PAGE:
# 0-pi-2-cos-2-t-sint-dt-

Question Number 142643 by ArielVyny last updated on 03/Jun/21
$$\int_{\mathrm{0}} ^{\frac{\pi}{\mathrm{2}}} \frac{{cos}^{\mathrm{2}} {t}}{{sint}}{dt} \\$$
Answered by MJS_new last updated on 03/Jun/21
$$\int\frac{\mathrm{cos}^{\mathrm{2}} \:{t}}{\mathrm{sin}\:{t}}{dt}=\int\frac{\mathrm{1}−\mathrm{sin}^{\mathrm{2}} \:{t}}{\mathrm{sin}\:{t}}{dt}=\int\left(−\mathrm{sin}\:{t}\:+\mathrm{csc}\:{t}\right){dt}= \\$$$$=\mathrm{cos}\:{t}\:+\mathrm{ln}\:\mathrm{tan}\:\frac{{t}}{\mathrm{2}}\:+{C} \\$$$$\Rightarrow\:\mathrm{Integral}\:\mathrm{doesn}'\mathrm{t}\:\mathrm{converge} \\$$
Commented by ArielVyny last updated on 03/Jun/21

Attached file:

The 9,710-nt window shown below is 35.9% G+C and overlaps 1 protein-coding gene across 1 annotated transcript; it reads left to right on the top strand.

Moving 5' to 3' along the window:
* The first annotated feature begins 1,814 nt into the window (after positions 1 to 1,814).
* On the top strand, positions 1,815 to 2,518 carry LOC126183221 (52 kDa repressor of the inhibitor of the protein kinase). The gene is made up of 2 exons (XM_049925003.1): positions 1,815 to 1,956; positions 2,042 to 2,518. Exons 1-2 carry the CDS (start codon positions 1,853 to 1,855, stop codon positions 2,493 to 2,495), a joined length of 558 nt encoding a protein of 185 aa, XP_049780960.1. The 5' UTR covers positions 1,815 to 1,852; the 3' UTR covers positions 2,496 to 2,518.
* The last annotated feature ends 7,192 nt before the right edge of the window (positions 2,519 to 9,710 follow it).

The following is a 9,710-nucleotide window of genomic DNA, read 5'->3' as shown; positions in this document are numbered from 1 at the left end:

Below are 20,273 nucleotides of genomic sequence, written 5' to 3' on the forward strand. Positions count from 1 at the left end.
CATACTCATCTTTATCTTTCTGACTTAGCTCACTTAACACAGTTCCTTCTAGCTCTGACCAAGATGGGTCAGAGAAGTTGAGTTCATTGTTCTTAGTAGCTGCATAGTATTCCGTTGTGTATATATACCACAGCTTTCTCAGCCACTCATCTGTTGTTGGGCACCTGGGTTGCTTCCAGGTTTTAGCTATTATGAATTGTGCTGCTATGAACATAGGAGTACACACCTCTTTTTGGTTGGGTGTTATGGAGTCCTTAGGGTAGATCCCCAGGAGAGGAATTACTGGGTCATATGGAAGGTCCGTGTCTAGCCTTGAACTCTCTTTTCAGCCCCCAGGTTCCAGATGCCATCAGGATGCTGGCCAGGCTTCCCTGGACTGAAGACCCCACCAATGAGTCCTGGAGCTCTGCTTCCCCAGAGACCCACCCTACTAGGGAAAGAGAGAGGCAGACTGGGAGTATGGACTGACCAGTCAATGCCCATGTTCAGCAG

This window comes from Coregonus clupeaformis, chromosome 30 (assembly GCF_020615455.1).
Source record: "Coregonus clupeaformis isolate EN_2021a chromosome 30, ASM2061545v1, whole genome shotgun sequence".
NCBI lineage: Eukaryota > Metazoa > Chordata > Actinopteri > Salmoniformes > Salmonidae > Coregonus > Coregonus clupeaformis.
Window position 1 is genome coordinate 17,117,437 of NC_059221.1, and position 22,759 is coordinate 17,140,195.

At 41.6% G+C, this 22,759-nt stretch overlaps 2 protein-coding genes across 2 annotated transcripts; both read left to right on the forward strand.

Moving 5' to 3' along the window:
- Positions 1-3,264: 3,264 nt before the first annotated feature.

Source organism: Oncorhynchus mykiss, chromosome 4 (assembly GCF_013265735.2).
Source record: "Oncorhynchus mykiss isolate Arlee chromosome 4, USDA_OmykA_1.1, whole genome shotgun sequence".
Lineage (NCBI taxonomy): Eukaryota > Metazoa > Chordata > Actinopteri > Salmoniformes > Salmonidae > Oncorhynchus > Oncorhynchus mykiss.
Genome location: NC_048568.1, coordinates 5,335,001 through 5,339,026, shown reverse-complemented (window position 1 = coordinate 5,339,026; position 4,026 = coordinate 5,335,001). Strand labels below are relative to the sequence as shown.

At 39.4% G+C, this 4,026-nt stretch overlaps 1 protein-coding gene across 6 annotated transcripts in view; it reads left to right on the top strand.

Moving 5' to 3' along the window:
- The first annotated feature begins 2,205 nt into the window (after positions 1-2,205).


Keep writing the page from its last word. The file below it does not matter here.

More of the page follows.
$${in}\:\left[\mathrm{0}.\frac{\pi}{\mathrm{2}}\right]\:{integral}\:{does}\:{not}\:{converge}\:? \\$$
Commented by MJS_new last updated on 03/Jun/21
$$\mathrm{yes}. \\$$$$\left[\mathrm{cos}\:{x}\overset{\pi/\mathrm{2}} {\right]}_{\mathrm{0}} =\mathrm{0}−\mathrm{1}=−\mathrm{1} \\$$$$\left[\mathrm{ln}\:\mathrm{tan}\:\frac{{x}}{\mathrm{2}}\right]_{\mathrm{0}} ^{\pi/\mathrm{2}} =\mathrm{0}−\underset{{x}\rightarrow\mathrm{0}^{+} } {\mathrm{lim}}\:\mathrm{ln}\:\mathrm{tan}\:\frac{{x}}{\mathrm{2}}\:\:\:\:\:\mathrm{but}\:\mathrm{this}\:\mathrm{limit}\:\mathrm{doesn}'\mathrm{t}\:\mathrm{exist} \\$$